So here are a number of techniques for helping you to enter and stay awhile in The Present Moment. All of them are extremely simple, and some will be familiar. It is conscious awareness and intention that makes them so effective.

1. Wherever you are, look at objects close by, listen to sounds around you, and touch a few things within reach. To make it even more interesting for your conscious mind and your body, look at shapes or colors, listen to high and low sounds, and be aware of the texture and temperature of the things you touch. Do this for as long as you can find it interesting.

2. Using a watch or clock with a second hand (or digital readout), count the number of times you breathe naturally in one minute. Then take a moment to pay attention to sight, sound, and touch, and count your natural breaths again. The number will usually be a lot less, indicating a reduction in stress and an increase in relaxation. I just did this while writing this article. My first count was 9 breaths per minute, and after a few seconds of sensory awareness the count was 4. This can be used for a short visit to The Present Moment, or as an introduction to a longer session.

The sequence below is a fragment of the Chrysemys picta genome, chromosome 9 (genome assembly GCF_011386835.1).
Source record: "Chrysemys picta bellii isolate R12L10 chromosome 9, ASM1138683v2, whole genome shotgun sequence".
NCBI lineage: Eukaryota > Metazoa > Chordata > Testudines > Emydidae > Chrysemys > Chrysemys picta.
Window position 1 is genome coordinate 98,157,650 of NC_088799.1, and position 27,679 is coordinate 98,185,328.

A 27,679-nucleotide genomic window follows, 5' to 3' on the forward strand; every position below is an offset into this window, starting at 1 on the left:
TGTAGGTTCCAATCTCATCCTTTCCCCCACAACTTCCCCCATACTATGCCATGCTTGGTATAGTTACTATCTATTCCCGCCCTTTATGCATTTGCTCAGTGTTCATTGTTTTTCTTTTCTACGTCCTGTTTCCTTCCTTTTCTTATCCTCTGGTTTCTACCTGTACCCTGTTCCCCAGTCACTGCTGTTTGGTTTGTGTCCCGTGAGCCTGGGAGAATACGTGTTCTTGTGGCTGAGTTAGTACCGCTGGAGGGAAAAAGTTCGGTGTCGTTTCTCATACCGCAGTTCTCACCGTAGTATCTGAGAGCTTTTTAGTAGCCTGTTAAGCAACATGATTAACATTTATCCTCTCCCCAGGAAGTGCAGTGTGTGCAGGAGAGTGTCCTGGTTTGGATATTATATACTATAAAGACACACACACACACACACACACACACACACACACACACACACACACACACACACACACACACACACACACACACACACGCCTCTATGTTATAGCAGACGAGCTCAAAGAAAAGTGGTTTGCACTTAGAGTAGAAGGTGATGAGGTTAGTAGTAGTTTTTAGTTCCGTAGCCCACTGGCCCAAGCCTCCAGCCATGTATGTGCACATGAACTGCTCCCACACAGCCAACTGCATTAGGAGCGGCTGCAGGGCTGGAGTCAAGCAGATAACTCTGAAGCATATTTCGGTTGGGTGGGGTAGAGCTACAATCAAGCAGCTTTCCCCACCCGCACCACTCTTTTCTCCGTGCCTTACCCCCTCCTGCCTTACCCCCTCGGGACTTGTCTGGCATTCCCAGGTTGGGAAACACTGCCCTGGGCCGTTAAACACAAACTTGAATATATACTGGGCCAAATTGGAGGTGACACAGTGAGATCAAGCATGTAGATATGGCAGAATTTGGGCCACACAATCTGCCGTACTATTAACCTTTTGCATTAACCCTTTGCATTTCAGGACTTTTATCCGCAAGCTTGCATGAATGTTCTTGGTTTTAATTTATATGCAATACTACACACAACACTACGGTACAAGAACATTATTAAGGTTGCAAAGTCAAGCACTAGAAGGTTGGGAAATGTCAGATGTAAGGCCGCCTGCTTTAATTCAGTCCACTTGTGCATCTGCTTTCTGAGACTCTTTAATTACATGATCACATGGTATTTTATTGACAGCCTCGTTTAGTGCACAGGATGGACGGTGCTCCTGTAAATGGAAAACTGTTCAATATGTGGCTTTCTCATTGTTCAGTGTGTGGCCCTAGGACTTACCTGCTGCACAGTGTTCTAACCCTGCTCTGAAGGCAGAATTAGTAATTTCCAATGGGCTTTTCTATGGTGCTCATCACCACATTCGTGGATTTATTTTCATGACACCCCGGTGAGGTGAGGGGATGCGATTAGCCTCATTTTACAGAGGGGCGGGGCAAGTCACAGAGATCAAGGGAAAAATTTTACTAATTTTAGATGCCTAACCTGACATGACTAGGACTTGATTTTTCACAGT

3. Meditate on (pay attention to) something beautiful in your environment. Nature is a natural for this, and walking in nature helps to maintain the focus. Nevertheless, it's possible to find beauty in anything. I once achieved a state of bliss by meditating on the beautiful relationship between two paper cups on a table in a shopping mall.

4. Play a non-competitive game or sport that requires total focus and not a lot of effort. I find that skiing on gentle slopes and kayaking on calm waters works well for me. Actually, any game or sport can work as long as you focus on the pleasure of the playing and not on the winning.